Diagnosing Premature Rupture of Membranes

Births that follow spontaneous preterm labor (PTL) and preterm premature rupture of membranes (pPROM) are together designated as spontaneous preterm births. Spontaneous preterm births account for ~70% of all premature deliveries, where the remaining 30% are indicated as a result of maternal or fetal infection.1 Of those births classified as spontaneous preterm births, 64% are the result of preterm labor (PTL) and 36% are the result of preterm premature rupture of membranes (pPROM).

PPROM is defined as spontaneous rupture of the membranes at less than 37 weeks of gestation at least one hour before the onset of contractions. Common symptoms include complaints of leakage in the absence of active labor. Traditional diagnostics methods include nitrazine/pH, ferning, and ultrasound. Indigo carmine intra-amniotic injection may be indicated if status remains questionable after all other methods are performed.2

The exact mechanism(s) of PPROM is largely unknown, but is believed to include: bacterial production of proteases and phospholipases, host response to blood or bacteria resulting in leukocyte activation and cytokine release, weakness from over distention, strain from preterm uterine activity, direct membrane trauma (cerclage or amniocentesis), or a developmental weak spot.3

Over the past century, countless approaches have been proposed for the diagnosis of PROM.4 When symptoms are pronounced, the diagnosis of PROM (i.e. gross rupture of membranes with obvious fluid leakage) is easy to make. However, in 40-47% of patients presenting with suspicion of ROM, obvious leakage from the cervix cannot be visualized and the diagnosis becomes difficult to confirm or rule out.5,6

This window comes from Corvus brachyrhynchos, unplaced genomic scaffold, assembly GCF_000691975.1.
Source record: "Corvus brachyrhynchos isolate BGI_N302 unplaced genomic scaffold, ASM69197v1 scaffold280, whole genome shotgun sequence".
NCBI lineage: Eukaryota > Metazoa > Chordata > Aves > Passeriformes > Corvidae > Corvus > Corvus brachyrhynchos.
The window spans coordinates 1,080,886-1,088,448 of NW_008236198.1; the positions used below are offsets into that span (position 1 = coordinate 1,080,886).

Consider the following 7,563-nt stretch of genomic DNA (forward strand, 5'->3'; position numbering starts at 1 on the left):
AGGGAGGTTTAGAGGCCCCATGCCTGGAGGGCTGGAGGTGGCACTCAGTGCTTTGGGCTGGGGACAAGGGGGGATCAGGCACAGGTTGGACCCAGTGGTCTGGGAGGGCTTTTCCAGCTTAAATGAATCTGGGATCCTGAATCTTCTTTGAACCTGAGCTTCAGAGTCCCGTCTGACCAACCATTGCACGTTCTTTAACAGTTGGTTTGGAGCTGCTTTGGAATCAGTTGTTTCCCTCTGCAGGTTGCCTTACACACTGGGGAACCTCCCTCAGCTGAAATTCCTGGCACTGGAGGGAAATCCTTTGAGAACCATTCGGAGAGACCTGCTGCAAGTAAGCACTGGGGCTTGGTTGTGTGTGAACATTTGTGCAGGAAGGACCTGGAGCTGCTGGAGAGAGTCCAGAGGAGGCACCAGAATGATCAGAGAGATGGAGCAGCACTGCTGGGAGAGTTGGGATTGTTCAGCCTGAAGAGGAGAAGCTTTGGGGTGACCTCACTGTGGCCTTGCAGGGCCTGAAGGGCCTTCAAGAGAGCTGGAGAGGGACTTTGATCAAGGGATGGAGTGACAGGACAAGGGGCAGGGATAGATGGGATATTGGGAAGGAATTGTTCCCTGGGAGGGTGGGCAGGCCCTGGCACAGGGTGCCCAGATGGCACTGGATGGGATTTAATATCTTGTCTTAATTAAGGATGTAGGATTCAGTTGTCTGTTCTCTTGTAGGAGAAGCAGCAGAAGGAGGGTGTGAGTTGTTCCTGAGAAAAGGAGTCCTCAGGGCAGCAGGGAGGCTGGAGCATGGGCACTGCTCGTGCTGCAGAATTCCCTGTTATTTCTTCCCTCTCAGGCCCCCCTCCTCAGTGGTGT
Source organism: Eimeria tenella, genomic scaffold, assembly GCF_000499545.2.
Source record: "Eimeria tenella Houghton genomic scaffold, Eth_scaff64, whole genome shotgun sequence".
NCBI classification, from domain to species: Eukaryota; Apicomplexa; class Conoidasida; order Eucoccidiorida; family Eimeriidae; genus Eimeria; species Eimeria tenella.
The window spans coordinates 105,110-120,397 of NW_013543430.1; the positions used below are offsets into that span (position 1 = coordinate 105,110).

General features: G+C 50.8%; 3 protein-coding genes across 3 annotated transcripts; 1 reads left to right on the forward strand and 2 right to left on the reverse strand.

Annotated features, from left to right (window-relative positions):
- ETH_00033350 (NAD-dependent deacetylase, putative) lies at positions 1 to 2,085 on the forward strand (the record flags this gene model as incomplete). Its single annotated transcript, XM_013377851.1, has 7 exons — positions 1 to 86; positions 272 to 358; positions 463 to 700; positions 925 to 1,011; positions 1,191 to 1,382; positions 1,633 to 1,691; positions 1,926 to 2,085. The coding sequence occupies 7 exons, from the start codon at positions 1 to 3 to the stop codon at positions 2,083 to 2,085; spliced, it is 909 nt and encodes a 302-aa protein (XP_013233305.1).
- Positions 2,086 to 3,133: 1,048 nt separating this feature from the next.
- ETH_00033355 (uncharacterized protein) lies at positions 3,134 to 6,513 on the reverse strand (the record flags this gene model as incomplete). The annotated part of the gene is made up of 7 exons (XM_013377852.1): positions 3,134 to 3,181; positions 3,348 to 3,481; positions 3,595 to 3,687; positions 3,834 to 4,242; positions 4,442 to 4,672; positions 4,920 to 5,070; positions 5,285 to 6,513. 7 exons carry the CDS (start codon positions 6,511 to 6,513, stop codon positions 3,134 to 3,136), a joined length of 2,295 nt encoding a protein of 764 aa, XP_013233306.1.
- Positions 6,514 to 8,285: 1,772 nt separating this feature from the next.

Standard diagnostic methods, including nitrazine, ferning, pooling and ultrasound, alone or in combination with one another, have proven inaccurate in such cases. In the absence of an accurate test to diagnose or rule out ROM, the patient is at a greater risk for not receiving the necessary interventions, including appropriate use of steroids. Failure to implement salutary measures can have both significant medical and financial implications for the payer, the mother and baby, as well as for the hospital and the obstetrician. Conversely, a false positive diagnosis can lead to unnecessary hospitalizations and induction of labor.

Significant financial impact results from the use of the PAMG-1 test primarily due to: (i) reductions in costs associated with false diagnoses using traditional methods and (ii) reductions in current spending on ROM diagnosis in non-obvious cases using traditional methods.

  • Goldenberg RL, Culhane JF, Iams JD, Romero R. Lancet. Epidemiology and causes of preterm birth. 2008 Jan 5;371(9606):75-84.
  • ACOG Practice Bulletin (Mercer). Premature Rupture of Membranes No. 80, 2007
  • Caughey AB, Robinson JN, Norwitz ER. Contemporary diagnosis and management of preterm premature rupture of membranes. Rev Obstet Gynecol 2008;1:11–22.
  • El-Messidi A, Cameron A. Diagnosis of premature rupture of membranes: inspiration from the past and insights for the future. J Obstet Gynaecol Can 2010;32:561–569.
  • Nisell H, Hagskog K, Westgren M. Assessment of fetal fibronectin in cervical secretion in cases of equivocal rupture of the membranes at term. Acta Obstet Gynecol Scand. 1996 Feb;75(2):132-4.
  • Neil PRL, Wallace EM. Is AmniSure® useful in the management of women with prelabour rupture of the membranes? Australian and New Zealand Journal of Obstetrics and Gynaecology 2010 Dec;50(6):534-8.


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